The rich and fluffy brioche bread with its tender crumb is tried among home-bakers, but the rich bread using lots of egg and butter is difficult to achieve. That is why it’s an interesting product for especially artisanal bakers. When home-bakers realize they can’t pull it off, they will be searching for an alternative in stores.
Brioche is also ideal, because it has many applications itself. It can be made into a loaf or small burger buns for a savory application. But you can also take the sweet route and turn it into a cake or pastries by adding fruits, cream or chocolate.
This is another invention that came from home bakers using up their discards: sourdough cereal. They used sourdough to make their own healthy variation on cornflakes or breakfast cereal, without the sugar and with the added health benefits of the fermentation of the dough.
Again, there are possibilities for artisanal or industrial bakeries as well. DSM’s 2019 Breakfast Insights survey showed that one in four consumers spend less than five minutes on breakfast on weekdays. The surveyed consumers from Germany, the Netherlands, Spain, France, Sweden, the UK and the US further said that breakfast should be easy to eat (78%) and that they preferred healthy over tasty (65%). A sourdough cereal - or the sourdough muesli by Krumb Kraft here below - ticks the boxes for an easy, fast and healthy breakfast.
The success of sourdough pizza is in the crispy crust and artisanal look. Sourdough adds flavor to the dough that compliments the richness of pizza toppings. The health aspects of the fermented dough offer a further well-being bonus.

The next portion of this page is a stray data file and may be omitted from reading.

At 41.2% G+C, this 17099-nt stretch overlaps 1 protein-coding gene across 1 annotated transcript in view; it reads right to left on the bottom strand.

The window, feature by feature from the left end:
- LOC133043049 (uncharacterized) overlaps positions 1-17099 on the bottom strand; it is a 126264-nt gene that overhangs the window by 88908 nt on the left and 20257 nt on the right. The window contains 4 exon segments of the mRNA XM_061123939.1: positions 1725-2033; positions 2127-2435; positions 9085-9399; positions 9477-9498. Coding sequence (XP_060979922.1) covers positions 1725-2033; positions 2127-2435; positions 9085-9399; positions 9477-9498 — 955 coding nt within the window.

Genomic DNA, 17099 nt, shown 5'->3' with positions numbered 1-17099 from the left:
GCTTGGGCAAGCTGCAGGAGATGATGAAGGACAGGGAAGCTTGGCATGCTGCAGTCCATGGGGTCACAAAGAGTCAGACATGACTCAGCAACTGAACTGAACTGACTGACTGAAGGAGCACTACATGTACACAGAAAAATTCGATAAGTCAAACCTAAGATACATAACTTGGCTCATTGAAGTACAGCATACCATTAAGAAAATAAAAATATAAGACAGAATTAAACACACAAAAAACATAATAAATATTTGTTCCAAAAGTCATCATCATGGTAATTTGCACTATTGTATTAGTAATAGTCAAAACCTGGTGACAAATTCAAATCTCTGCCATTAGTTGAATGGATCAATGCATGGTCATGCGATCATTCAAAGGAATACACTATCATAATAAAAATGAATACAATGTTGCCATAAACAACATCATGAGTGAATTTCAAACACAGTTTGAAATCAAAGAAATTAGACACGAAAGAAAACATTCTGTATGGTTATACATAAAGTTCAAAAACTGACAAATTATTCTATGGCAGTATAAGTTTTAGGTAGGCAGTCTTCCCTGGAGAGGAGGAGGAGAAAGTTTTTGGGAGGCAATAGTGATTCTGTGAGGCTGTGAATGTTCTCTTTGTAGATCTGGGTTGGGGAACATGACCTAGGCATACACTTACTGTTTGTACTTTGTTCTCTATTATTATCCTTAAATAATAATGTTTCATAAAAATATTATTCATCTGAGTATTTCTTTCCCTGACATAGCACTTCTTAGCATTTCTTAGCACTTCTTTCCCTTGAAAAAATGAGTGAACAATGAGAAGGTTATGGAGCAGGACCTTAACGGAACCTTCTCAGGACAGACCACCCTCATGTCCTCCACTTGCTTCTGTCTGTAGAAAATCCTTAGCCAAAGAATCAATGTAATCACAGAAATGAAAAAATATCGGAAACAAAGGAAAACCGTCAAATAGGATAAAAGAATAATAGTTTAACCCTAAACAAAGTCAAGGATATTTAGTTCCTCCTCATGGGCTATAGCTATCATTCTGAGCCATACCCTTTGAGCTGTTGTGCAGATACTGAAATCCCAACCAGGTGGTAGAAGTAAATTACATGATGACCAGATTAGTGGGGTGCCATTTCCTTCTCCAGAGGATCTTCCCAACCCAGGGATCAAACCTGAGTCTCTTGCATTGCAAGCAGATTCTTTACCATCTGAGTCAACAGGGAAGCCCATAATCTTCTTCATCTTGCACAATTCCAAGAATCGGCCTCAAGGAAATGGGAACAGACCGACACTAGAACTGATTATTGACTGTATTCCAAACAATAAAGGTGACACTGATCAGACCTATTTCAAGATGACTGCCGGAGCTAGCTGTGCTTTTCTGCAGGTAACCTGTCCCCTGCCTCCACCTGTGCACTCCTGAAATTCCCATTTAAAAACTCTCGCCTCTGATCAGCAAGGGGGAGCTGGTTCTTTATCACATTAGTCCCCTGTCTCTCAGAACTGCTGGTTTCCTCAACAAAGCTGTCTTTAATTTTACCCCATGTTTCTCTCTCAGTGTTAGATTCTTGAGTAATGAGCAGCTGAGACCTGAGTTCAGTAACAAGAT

The sourdough pizza can be found at restaurants around the world, from classic Italian restaurants like the ones by Renato Bosco in Northern Italy to trendy pizzeria’s in Berlin or Singapore. Renato Bosco’s dough can even be found in Puratos’ Sourdough Library. Sourdough pizza is making its way into the mainstream as well. Budget supermarket Aldi for instance sells sourdough pizza dough to create pizza at home and in Australian supermarkets, Cucina Classica sells sourdough pizza made with local ingredients only.
The classic Italian panettone Christmas bread is a sourdough application that home-bakers won’t easily embark on, since it is an intricate multi-day process that requires sourdough starter modifications. But the use of sourdough does give a way tastier end result than using baker's yeast. So in short: the perfect opportunity for you to step in with your version.
Take the example from the Australian Zeally Bay Sourdough, who cleverly market their sourdough panettone towards conscious consumers. They emphasize their product is free from sulfates and yeast and GMO ingredients. They also promote the artisanal quality by highlighting the ‘family nurtured leaven’ and the skill of their artisan bakers that is required to achieve this ‘remarkably difficult’ bake.
The signature chewy, sweet taste of bagels lends itself perfectly as a sourdough application. No wonder the sourdough bagel can already be found in various supermarkets such as Tesco, Sainsbury’s and Marks & Spencer. And even though sourdough is not very common in Asia, handmade sourdough bagels can even be found at the Japanese Cafe Goryo.
Then you might want to give power ingredients a go as well. Including for instance nuts, fruits or wholegrain in your bread, patisserie and chocolate will make consumers see them as both healthier and tastier.